For many, love works for a short time – first time round; it did for Charles, and for me, and a large number of other adults. That’s why the song Second Time Around (words set to the theme tune for the film Bilitis) can make much sense to many of us. Recall just a few films that cast light on the multiplicity of ways in which love manifests itself: just how different are the presentations in, to name just a very few: When Harry met Sally, Maurice, Brief Encounter, Brokeback Mountain, The Danish Girl and Just Another Year.
Do you recall my comment on small defeats and small victories at the bottom of this illustration of part of the scenic route?
The problem is that love can become a chameleon word; changing its meaning over time when it is convenient for me to do so. This is particularly feasible if I move the experience from one person to another person. That’s why love is often juxtaposed with hate. It seems tricky to love two people at the same time, as described in the song Torn Between Two Lovers. Too often, it easier to relabel the word!
Humans are susceptible to doing hateful things to people they once loved.
Therefore, from my point of view, the word, love, is best understood when we consider what we do to other people. Are your ACTIONS loving? That might increase our awareness of the choices we have about the actions we take in the face of mixed sensations and high emotions.
There are safe experiments to be found on these pages:
Love Languages: where specific actions demonstrating ‘love’ are described.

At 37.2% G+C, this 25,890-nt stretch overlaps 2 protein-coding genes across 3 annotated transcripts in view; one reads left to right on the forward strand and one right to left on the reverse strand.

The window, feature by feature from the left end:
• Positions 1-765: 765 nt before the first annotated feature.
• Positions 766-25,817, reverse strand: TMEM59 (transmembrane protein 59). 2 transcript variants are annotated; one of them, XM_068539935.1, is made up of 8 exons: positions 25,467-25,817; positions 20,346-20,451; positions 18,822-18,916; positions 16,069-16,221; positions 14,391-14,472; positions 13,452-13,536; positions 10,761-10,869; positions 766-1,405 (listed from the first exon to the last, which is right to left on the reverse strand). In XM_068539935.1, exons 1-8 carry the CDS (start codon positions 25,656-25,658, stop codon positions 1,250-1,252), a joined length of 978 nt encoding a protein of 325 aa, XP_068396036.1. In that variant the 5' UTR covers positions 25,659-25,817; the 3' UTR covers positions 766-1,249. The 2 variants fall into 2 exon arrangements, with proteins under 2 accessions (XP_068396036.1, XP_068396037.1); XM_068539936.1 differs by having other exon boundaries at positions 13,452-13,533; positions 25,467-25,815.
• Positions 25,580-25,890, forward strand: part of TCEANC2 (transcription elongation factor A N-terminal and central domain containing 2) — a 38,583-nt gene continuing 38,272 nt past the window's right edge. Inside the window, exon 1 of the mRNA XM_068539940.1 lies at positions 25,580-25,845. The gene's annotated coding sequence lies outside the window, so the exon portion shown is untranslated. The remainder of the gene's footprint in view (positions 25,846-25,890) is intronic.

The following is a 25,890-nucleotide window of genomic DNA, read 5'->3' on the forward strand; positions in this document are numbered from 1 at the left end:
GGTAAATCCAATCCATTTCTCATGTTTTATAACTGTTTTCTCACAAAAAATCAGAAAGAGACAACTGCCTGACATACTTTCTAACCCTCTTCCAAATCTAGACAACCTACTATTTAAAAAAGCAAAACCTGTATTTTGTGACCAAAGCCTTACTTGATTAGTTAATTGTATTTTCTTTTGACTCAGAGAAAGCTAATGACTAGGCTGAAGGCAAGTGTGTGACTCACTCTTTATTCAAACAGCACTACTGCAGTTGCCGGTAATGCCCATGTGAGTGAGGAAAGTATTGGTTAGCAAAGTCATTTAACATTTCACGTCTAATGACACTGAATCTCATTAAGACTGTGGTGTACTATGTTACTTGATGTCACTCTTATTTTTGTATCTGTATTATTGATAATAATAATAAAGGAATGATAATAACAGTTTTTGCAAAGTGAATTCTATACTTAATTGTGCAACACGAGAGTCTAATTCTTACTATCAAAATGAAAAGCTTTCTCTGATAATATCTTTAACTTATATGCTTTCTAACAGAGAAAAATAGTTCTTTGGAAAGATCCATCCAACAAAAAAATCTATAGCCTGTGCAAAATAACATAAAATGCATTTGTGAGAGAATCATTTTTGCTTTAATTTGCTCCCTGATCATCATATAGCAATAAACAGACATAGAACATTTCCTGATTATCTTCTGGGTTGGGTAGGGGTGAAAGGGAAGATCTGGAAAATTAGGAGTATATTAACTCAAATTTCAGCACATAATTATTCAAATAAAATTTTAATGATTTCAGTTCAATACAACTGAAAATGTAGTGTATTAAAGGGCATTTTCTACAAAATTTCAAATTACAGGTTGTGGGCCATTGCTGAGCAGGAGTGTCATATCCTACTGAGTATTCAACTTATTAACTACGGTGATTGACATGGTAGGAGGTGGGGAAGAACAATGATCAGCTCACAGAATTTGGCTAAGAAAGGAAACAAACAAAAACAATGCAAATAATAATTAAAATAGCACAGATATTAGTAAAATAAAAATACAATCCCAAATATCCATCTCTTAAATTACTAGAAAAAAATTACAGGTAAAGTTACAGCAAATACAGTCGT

Sex where I discuss the five love languages further – along with some old favourites.
……and there is a summary illustration that might be of interest at:
Moving on to the topic of Shame, I have commentaries at: https://your-nudge.com/shame/ …. and on this page: shame and Neuroception.
I include in this commentary on shame some attention to its close relative, guilt.
Are Shame and Guilt one-and-the-same, or different labels for things we feel? In therapy, they are seen as different feelings; Guilt follows a known neural pathway; it is built in to almost all of us. It serves to deter us from unhelpful behaviour.
Shame, by contrast, is a complex feeling. True, it’s built-in to most of us as well and yet has a large role in telling us who we are; our relationship with it is a feature of our personality. Shame is part of our character, like letters through seaside rock. It makes a ‘statement’ about me (and you) and has a part in saying who I am (and you). The neural pathways that make up your ‘shame’ are not the same as mine. There may be common features but the profile varies from one person, to another.
If we are not careful, shame can take over our being. BUT we are more than one specific feeling. Shame – like love and hate – is triggered by a ‘part’ of you. Some of the work done in therapy is around identifying those ‘parts’. It considers the ‘conversations’ from our past and explores how they are now, in the present.
Therapy can help us to increase the choices available to us through exploring your experience of Love and Shame. Both feelings need to be experienced but it is the quality of the communication between loving and shameful ‘parts’ that is, in my view, more likely to establish an outcome; the next do-able thing.
So shame is a unique to you and me – shaped over many years, via many and varied messages from care takers and authority figures. Some of those messages would have been consistent and others inconsistent. Some of the contradictions may well have placed us in more than one double bind.
Recently, I was able to attend a training event with Kathy Steele and much of her material will prove helpful to clients and therapists, alike. After all, loving and feeling shamed happens to virtually everyone. How do we look both of them in the eye?